Confidential data

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Confidential data

Some of the data which you collect may be personal, confidential or sensitive in nature. As such, this may require different safeguarding. 

The procedures for handling personal, confidential and sensitive data are ruled by a combination of ethical and legal requirements:

  • Data Protection Act 1998
  • Freedom of Information Act 2000
  • Human Rights Act 1998
  • Statistics and Registration Services Act 2007
  • Environmental Information Regulations Act 2004. 

It is therefore important to ensure that sensitive data is handled correctly.

 

What constitutes personal, confidential or sensitive data?

Personal data is 'data which relates to a living individual who can be identified from those data OR from those data and other information which is in the possession of or is likely to come into the possession of the data controller (e.g. University) and includes any expression of opinion about the individual' – Data Protection Act (1998).

Confidential data is data that:  

• 'can be connected to the person providing them or that could lead to the identification of a person referred to (names, addresses, occupation, photographs)

• are given in confidence, or data agreed to be kept confidential (secret) between two parties, that are not in the public domain

• are conditioned by factors such as ethical guidelines, legal requirements or research-specific consent agreements' – UK Data Archive 

Sensitive personal data is information relating to:

'(a)the racial or ethnic origin of the data subject, 

(b)his political opinions, 

(c)his religious beliefs or other beliefs of a similar nature, 

(d)whether he is a member of a trade union (within the meaning of the M1Trade Union and Labour Relations (Consolidation) Act 1992), 

(e)his physical or mental health or condition, 

(f)his sexual life, 

(g)the commission or alleged commission by him of any offence, or 

(h) any proceedings for any offence committed or alleged to have been committed by him, the disposal of such proceedings or the sentence of any court in such proceedings'- Data Protection Act (1998)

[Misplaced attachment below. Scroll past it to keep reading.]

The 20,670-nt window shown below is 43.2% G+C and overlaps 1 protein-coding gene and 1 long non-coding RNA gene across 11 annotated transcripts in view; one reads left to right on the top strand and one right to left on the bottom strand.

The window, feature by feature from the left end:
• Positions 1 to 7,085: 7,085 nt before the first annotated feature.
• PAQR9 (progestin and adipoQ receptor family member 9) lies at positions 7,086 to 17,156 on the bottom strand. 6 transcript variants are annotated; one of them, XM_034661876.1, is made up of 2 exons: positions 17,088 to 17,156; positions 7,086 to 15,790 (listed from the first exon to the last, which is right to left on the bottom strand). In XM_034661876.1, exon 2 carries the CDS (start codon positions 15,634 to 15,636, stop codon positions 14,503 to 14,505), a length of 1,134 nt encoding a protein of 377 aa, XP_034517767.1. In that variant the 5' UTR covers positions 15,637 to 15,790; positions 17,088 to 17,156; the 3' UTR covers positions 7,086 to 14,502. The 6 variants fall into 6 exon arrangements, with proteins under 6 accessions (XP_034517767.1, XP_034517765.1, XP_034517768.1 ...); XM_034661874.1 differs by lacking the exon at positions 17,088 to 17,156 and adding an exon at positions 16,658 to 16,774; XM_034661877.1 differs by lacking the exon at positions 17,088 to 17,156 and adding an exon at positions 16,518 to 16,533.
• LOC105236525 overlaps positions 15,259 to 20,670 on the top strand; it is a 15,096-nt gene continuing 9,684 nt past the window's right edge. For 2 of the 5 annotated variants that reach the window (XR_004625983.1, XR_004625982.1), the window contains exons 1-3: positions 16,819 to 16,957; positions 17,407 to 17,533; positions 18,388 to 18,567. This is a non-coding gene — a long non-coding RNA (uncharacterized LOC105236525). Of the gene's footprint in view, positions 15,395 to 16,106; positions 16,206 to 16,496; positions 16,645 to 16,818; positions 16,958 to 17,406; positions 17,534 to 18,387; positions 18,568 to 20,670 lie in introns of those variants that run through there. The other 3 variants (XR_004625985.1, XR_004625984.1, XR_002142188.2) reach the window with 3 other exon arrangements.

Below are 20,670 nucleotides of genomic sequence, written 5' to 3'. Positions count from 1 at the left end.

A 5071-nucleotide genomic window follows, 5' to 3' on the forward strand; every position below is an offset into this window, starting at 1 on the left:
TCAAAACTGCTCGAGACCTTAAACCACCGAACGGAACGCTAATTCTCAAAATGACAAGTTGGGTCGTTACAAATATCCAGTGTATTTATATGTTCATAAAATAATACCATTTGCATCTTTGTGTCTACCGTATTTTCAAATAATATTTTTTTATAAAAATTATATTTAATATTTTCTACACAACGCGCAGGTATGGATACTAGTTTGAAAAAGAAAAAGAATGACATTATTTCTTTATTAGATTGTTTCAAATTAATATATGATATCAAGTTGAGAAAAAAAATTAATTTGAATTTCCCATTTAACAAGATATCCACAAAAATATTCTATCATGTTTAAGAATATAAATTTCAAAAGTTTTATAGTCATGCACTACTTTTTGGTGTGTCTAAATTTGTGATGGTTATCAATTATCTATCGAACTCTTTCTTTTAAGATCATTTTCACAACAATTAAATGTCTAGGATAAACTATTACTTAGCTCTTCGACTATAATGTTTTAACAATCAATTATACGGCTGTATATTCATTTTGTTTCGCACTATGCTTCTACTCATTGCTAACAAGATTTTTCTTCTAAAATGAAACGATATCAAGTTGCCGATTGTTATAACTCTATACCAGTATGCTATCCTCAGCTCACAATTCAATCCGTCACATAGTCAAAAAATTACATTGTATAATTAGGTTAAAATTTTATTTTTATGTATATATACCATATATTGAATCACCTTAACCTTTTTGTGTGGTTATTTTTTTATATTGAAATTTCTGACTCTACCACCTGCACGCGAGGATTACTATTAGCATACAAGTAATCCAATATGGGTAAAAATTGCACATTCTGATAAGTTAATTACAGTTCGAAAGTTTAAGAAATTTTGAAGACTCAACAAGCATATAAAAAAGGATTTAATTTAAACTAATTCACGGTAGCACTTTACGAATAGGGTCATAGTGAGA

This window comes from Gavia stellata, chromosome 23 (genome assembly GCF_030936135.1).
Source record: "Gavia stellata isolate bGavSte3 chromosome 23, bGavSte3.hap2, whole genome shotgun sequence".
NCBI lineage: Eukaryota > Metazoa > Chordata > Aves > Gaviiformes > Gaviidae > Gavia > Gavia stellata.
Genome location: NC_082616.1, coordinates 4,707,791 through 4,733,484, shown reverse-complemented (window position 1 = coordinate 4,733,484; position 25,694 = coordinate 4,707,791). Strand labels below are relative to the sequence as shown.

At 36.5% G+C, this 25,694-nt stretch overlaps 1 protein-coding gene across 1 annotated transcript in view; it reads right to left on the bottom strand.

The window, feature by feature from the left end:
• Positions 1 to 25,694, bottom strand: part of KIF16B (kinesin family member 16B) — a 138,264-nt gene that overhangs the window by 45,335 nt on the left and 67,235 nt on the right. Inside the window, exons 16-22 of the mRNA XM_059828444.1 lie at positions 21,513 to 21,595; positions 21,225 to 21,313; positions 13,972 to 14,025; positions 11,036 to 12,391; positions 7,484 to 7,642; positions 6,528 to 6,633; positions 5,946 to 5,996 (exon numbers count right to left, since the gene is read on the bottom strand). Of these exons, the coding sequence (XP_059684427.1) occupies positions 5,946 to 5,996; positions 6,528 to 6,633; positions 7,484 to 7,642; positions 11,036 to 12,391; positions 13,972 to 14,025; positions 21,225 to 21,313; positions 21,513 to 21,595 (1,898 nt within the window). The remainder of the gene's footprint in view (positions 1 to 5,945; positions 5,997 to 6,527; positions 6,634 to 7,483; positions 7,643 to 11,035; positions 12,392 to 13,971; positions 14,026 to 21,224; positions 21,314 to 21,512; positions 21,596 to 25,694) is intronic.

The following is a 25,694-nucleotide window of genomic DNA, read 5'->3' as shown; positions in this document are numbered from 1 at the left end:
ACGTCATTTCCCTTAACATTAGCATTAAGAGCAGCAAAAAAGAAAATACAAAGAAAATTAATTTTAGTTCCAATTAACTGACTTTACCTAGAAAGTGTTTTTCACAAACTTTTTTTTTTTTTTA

What are guidelines about sharing personal, confidential or sensitive data?

There is a common misconception that you cannot share data that is categorised as personal, confidential or sensitive.  This is not necessarily true and there are certain strategies that you can take that will protect the integrity of such data but still allow you to share it within the public domain, for example by:

  • Gaining informed consent
  • Anonymising data or
  • Restricting Access to data  
 

How should such data be stored?

It is good practice to limit the amount of people that can access personal, confidential or sensitive data, and to ensure  there are sufficient security measures in place (i.e. encryption or passwords).

Alternatively, you could separate personal, confidential or sensitive data from other data files and store them separately (still encrypted or password protected), or remove any personal identifiers (e.g. names).

It is important to remember that personal data can be found on consent forms, information sheets and patient records and these would also need to be safeguarded. It is also advisable to document (e.g. through sufficient metadata) a datasets level of sensitivity and any ethical considerations in case this information is required in the future, and so others are aware of such measures if they re-use your data.

 

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